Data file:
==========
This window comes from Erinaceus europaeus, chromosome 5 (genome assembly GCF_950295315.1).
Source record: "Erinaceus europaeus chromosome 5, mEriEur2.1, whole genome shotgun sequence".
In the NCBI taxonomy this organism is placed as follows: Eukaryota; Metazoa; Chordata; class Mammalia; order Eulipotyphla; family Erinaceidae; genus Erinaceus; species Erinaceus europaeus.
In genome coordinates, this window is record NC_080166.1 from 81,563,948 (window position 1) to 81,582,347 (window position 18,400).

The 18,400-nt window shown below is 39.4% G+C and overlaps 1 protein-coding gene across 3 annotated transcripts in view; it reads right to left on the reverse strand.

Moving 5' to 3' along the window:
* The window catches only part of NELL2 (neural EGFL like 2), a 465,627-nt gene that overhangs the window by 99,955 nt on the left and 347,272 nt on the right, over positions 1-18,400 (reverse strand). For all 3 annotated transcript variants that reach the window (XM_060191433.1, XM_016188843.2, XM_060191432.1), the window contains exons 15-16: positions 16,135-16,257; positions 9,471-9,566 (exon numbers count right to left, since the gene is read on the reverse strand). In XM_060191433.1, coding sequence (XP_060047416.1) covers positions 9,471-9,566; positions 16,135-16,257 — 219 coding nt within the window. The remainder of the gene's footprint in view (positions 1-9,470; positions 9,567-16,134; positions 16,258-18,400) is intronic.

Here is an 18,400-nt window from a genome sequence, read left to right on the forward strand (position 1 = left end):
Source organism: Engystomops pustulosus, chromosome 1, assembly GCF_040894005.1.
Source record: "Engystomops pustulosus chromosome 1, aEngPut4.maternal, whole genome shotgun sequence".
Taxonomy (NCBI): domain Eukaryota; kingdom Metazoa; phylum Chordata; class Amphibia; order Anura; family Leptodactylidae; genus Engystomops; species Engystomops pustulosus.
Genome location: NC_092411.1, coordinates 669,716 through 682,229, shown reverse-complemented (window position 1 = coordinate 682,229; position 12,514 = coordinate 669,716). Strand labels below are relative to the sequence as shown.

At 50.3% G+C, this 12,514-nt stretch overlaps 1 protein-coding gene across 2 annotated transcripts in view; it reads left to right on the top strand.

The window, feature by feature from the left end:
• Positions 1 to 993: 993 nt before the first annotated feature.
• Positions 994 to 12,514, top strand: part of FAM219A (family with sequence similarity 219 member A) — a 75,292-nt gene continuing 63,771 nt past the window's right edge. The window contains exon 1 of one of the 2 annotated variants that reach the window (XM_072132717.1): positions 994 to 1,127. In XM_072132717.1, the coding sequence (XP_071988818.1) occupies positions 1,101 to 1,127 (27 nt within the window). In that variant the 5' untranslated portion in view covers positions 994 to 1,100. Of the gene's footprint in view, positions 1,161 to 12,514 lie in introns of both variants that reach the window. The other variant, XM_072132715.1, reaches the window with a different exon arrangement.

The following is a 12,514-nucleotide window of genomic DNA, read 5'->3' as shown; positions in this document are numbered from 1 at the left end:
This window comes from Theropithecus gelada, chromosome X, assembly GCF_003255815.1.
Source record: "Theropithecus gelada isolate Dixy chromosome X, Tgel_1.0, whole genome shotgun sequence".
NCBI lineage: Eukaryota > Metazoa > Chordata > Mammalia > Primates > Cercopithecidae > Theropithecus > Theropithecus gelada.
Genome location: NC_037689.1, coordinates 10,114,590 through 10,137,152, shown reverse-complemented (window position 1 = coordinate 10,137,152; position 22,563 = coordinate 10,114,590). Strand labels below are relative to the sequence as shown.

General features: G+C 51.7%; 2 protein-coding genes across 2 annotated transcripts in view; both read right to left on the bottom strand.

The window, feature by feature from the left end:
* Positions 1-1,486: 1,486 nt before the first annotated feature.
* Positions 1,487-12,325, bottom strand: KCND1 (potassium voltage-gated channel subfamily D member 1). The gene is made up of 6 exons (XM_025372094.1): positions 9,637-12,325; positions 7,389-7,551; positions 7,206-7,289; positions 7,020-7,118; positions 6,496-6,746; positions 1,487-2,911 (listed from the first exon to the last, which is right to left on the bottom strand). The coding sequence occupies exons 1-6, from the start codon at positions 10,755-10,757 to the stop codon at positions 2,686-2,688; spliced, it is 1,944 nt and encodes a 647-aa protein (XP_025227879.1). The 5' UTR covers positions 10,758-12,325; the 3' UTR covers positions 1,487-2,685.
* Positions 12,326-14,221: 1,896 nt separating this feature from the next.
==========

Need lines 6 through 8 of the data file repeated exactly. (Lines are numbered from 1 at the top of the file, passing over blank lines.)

Moving 5' to 3' along the window:
* The window catches only part of NELL2 (neural EGFL like 2), a 465,627-nt gene that overhangs the window by 99,955 nt on the left and 347,272 nt on the right, over positions 1-18,400 (reverse strand). For all 3 annotated transcript variants that reach the window (XM_060191433.1, XM_016188843.2, XM_060191432.1), the window contains exons 15-16: positions 16,135-16,257; positions 9,471-9,566 (exon numbers count right to left, since the gene is read on the reverse strand). In XM_060191433.1, coding sequence (XP_060047416.1) covers positions 9,471-9,566; positions 16,135-16,257 — 219 coding nt within the window. The remainder of the gene's footprint in view (positions 1-9,470; positions 9,567-16,134; positions 16,258-18,400) is intronic.

Here is an 18,400-nt window from a genome sequence, read left to right on the forward strand (position 1 = left end):